Extracts of kava (Piper methysticum) induce acute anxiolytic-like behavioral changes in mice

  title={Extracts of kava (Piper methysticum) induce acute anxiolytic-like behavioral changes in mice},
  author={Kennon M. Garrett and Garo P. Basmadjian and Ikhlas A. Khan and Brian T. Schaneberg and Thomas W. Seale},
RationaleKava has been used for centuries by Pacific Islanders for its tranquilizing and sedative effects. [] Key MethodMethodsVarious doses of an ethanolic extract of kava root or diazepam were administered intraperitoneally to BALB/cByJ inbred mice. Behavioral changes were measured in the mirrored chamber avoidance assay and elevated plus-maze assay. Reduced latency to enter and increased time spent in a normally avoided environment operationally defined anxiolysis.

Neuropharmacological studies of Piper auritum Kunth (Piperaceae): antinociceptive and anxiolytic-like effects

It is demonstrated for the first time that both organic and aqueous extracts of the leaves of P. auritum possess antinociceptive effect while at higher doses the organic extracts exert a depressant effect on the CNS in mice.

Anxiolytic-like effect of the leaves of Pseudospondias microcarpa (A. Rich.) Engl. in mice

Results of the present study indicate that PME possesses anxiolytic-like effects in mice, suggesting sedative and anticonvulsant effects and reducing the stress-induced increase in rectal temperature.

Sedative and anxiolytic effects of the extracts of the leaves of Stachytarpheta cayennensis in mice.

Flumazenil, blocked the effect of the leaves of Stachytarpheta cayennensis on rearing, locomotion and elevated plus maze suggesting that GABA receptors are involved in the observed sedative and anxiolytic activities.

Neurobehavioral and toxicological activities of two potentially CNS-acting medicinal plants of Piper genus.

Evaluation of Anti-Convulsive Properties of Aqueous Kava Extract on Zebrafish Using the PTZ-Induced Seizure Model

Results indicate that aqueous extract of Kava stems without peel after 45 min of pre-treatment exhibited anti-convulsive potential at the dose of 50 mg/L.

Anxiolytic action and safety of Kava: Effect on rat brain acetylcholinesterase activity and some serum biochemical parameters

The cholinergic system in the cortex, hippocampus and striatum may play a vital role in the anxiolytic action of kava, as measured by measuring acetylcholinesterase activity in adult male rats.

Kava and its Kavalactones Inhibit Norepinephrine-induced Intracellular Calcium Influx in Lung Cancer Cells.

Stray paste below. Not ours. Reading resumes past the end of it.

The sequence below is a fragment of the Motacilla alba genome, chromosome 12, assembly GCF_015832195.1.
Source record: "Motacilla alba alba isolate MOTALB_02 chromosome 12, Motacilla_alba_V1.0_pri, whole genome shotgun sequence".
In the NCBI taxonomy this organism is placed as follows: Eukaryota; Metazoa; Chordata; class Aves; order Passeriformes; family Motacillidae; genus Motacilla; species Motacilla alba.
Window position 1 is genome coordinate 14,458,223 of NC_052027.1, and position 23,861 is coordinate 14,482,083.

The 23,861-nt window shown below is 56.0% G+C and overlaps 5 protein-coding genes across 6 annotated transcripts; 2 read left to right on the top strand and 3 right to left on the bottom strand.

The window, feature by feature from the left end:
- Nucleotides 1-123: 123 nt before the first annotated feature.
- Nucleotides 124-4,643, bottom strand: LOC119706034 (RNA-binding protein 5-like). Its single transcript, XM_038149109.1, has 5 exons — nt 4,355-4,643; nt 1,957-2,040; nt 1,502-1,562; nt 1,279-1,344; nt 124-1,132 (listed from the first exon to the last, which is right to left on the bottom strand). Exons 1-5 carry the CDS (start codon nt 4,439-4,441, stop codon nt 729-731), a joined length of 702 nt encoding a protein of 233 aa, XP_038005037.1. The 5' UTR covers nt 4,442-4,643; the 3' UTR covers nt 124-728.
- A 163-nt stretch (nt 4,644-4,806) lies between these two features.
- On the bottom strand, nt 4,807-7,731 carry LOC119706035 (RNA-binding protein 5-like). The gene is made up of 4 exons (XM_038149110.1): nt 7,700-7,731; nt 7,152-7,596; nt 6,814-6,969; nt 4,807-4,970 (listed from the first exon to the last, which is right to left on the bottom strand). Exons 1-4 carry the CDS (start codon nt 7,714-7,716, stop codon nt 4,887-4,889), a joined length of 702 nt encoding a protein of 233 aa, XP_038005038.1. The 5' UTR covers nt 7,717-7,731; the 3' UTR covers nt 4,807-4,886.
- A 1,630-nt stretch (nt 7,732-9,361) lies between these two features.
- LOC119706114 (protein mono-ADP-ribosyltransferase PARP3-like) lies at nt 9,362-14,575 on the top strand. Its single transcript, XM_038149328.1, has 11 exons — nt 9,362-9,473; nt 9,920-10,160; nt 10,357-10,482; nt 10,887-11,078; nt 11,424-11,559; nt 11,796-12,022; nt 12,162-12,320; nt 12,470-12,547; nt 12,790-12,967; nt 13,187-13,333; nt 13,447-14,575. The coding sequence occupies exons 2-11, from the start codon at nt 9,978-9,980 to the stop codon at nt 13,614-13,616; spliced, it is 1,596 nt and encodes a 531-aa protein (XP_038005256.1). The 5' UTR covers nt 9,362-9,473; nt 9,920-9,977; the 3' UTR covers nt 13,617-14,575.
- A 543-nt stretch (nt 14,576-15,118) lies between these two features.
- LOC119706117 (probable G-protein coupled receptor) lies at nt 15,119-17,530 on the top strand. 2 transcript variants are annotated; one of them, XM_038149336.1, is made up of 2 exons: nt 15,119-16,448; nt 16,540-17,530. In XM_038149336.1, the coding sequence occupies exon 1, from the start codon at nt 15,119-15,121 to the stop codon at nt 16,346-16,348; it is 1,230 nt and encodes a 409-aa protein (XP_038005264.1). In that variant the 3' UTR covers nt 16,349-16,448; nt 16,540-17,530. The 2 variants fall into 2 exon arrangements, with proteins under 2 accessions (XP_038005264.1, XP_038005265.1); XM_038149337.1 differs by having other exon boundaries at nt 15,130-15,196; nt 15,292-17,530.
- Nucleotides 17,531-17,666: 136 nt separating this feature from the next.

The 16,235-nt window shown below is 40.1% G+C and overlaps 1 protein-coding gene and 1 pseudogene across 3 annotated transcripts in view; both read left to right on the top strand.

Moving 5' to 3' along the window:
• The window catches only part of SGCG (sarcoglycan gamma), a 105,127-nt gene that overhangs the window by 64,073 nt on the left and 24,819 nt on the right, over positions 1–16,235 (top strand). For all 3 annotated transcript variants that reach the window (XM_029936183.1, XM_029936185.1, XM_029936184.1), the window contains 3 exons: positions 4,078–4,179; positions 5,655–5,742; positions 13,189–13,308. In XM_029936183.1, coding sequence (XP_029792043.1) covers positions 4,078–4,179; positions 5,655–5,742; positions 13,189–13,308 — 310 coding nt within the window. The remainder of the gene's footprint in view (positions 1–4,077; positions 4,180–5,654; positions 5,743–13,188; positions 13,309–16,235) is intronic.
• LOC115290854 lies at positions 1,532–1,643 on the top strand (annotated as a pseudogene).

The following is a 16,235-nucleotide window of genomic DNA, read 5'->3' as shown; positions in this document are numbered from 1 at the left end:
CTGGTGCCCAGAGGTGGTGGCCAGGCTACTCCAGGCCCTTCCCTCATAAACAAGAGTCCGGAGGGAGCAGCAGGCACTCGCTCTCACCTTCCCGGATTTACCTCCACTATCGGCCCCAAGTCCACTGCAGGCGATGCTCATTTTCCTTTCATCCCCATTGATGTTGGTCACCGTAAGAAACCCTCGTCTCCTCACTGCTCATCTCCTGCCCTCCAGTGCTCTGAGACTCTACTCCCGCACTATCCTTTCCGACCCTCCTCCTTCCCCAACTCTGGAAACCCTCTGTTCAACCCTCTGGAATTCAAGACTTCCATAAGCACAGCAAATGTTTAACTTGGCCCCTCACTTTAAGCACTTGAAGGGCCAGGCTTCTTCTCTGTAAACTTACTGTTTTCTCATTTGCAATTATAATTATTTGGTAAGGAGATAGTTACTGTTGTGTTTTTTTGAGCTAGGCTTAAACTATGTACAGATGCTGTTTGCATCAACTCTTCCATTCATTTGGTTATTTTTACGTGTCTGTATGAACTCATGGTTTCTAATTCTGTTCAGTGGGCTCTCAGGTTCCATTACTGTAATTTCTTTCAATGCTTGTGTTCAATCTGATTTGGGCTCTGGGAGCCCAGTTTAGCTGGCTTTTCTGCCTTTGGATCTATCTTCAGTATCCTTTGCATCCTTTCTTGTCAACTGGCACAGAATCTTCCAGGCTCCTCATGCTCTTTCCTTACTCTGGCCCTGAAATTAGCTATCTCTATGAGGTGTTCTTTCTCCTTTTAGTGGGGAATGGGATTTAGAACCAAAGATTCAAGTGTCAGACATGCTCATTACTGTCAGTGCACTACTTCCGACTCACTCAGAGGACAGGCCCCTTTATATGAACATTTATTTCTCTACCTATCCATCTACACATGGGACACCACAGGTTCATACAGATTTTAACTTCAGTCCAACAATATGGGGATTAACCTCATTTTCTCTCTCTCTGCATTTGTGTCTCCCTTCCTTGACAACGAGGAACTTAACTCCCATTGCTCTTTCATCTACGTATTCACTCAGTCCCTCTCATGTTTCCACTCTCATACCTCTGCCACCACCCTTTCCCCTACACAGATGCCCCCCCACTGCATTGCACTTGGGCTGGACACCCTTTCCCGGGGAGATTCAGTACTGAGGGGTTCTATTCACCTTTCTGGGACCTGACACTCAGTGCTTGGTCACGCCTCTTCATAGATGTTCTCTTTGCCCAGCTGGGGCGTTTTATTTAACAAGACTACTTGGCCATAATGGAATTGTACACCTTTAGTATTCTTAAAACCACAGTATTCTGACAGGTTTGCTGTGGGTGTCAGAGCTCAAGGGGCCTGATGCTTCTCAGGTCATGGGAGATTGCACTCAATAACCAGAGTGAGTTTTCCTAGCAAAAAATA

Results show that kava extract effectively inhibits NE-mediated intracellular calcium influx in H1299 cells, potentially through antagonizing β-AR signaling, and suggests a novel mechanism through which kava and its ingredients potentially offer the anxiolytic and cancer-preventive activity.

Kavain, the Major Constituent of the Anxiolytic Kava Extract, Potentiates GABAA Receptors: Functional Characteristics and Molecular Mechanism

This study characterised the functional properties of the major anxiolytic kavalactone, kavain at human recombinant α1β2, β2γ2L, αxβ2γ 2L and α4β2δ GABAARs expressed in Xenopus oocytes using the two-electrode voltage clamp technique, and presents the first experimental evidence in support of a direct interaction between a kvalactone and GABA ARs.



Anxiolytic-like effects of Kava-Kava in the elevated plus maze test—a comparison with diazepam

Anxiolytics by ethanol, diazepam and buspirone in a novel murine behavioral assay.

Findings indicate that the murine mirrored chamber assay responds to several agents known to be anxiolytic in man but differs from the plus-maze in the pharmacological spectrum of the anxIOlytics to which it is sensitive.

Effect of kava extract and individual kavapyrones on neurotransmitter levels in the nucleus accumbens of rats

Comparison of the central nervous system activity of the aqueous and lipid extract of kava (Piper methysticum).

The pharmacological effects of kava ingestion appear to be due to the activity of the compounds present in the lipid-soluble fraction, which produces a greater range of pharmacological actions than the aqueous extract, and the latter is orally inactive in mice and rats.

Effect of aqueous and lipid-soluble extracts of kava on the conditioned avoidance response in rats.

The aqueous, pyrone-free extract from kava (Piper methysticum) and the lipid-soluble extract (kava resin) were tested for their effect on amphetamine-induced hypermotility in mice and on conditioned

Extract of kava (Piper methysticum) and its methysticin constituents protect brain tissue against ischemic damage in rodents.

Interaction of various Piper methysticum cultivars with CNS receptors in vitro.

Investigation indicates that the GABAA, dopamine D2, opioid (mu and delta) and histamine (H1 and H2) receptors might be involved in the pharmacological action of kava extracts.

Kavapyrone enriched extract fromPiper methysticum as modulator of the GABA binding site in different regions of rat brain

The findings suggest that one way kavapyrones might mediate sedative effects in vivo is through effects on GABAA receptor binding, i.e., synergetic effect on [3H] muscimol binding.

Kava pyrones and resin: studies on GABAA, GABAB and benzodiazepine binding sites in rodent brain.

The pharmacological activities of kava resin and pyrones do not appear to be explained by any significant interaction with GABA or benzodiazepine binding sites, and this did not correlate with pharmacological activity.

Genotypic Differences Between C57BL/6 and A Inbred Mice in Anxiolytic and Sedative Actions of Diazepam

Findings indicate that C57BL/6J and A/J mice provide a valuable tool for behavioral genetic studies of the mechanisms underlying the pharmacological actions of benzodiazepines.